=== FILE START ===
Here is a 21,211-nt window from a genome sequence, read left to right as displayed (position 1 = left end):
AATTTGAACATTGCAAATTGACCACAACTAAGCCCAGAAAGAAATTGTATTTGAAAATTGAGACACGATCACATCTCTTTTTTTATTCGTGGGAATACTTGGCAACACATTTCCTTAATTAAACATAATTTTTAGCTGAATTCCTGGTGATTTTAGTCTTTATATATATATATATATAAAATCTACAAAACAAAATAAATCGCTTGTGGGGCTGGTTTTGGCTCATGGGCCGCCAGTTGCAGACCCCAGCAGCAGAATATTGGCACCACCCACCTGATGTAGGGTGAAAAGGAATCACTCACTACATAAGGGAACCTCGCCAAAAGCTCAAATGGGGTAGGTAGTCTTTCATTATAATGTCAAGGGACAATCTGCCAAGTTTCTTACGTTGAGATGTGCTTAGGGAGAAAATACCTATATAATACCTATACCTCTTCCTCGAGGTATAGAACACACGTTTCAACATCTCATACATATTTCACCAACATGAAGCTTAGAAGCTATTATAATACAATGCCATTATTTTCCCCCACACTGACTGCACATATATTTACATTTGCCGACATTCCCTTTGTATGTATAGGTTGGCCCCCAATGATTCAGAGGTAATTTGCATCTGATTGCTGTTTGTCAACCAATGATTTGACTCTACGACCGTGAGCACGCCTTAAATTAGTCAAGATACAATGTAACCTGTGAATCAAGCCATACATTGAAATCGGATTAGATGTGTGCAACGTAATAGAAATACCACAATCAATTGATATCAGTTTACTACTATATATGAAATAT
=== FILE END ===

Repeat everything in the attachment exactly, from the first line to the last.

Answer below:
Here is a 21,211-nt window from a genome sequence, read left to right as displayed (position 1 = left end):
AATTTGAACATTGCAAATTGACCACAACTAAGCCCAGAAAGAAATTGTATTTGAAAATTGAGACACGATCACATCTCTTTTTTTATTCGTGGGAATACTTGGCAACACATTTCCTTAATTAAACATAATTTTTAGCTGAATTCCTGGTGATTTTAGTCTTTATATATATATATATATAAAATCTACAAAACAAAATAAATCGCTTGTGGGGCTGGTTTTGGCTCATGGGCCGCCAGTTGCAGACCCCAGCAGCAGAATATTGGCACCACCCACCTGATGTAGGGTGAAAAGGAATCACTCACTACATAAGGGAACCTCGCCAAAAGCTCAAATGGGGTAGGTAGTCTTTCATTATAATGTCAAGGGACAATCTGCCAAGTTTCTTACGTTGAGATGTGCTTAGGGAGAAAATACCTATATAATACCTATACCTCTTCCTCGAGGTATAGAACACACGTTTCAACATCTCATACATATTTCACCAACATGAAGCTTAGAAGCTATTATAATACAATGCCATTATTTTCCCCCACACTGACTGCACATATATTTACATTTGCCGACATTCCCTTTGTATGTATAGGTTGGCCCCCAATGATTCAGAGGTAATTTGCATCTGATTGCTGTTTGTCAACCAATGATTTGACTCTACGACCGTGAGCACGCCTTAAATTAGTCAAGATACAATGTAACCTGTGAATCAAGCCATACATTGAAATCGGATTAGATGTGTGCAACGTAATAGAAATACCACAATCAATTGATATCAGTTTACTACTATATATGAAATAT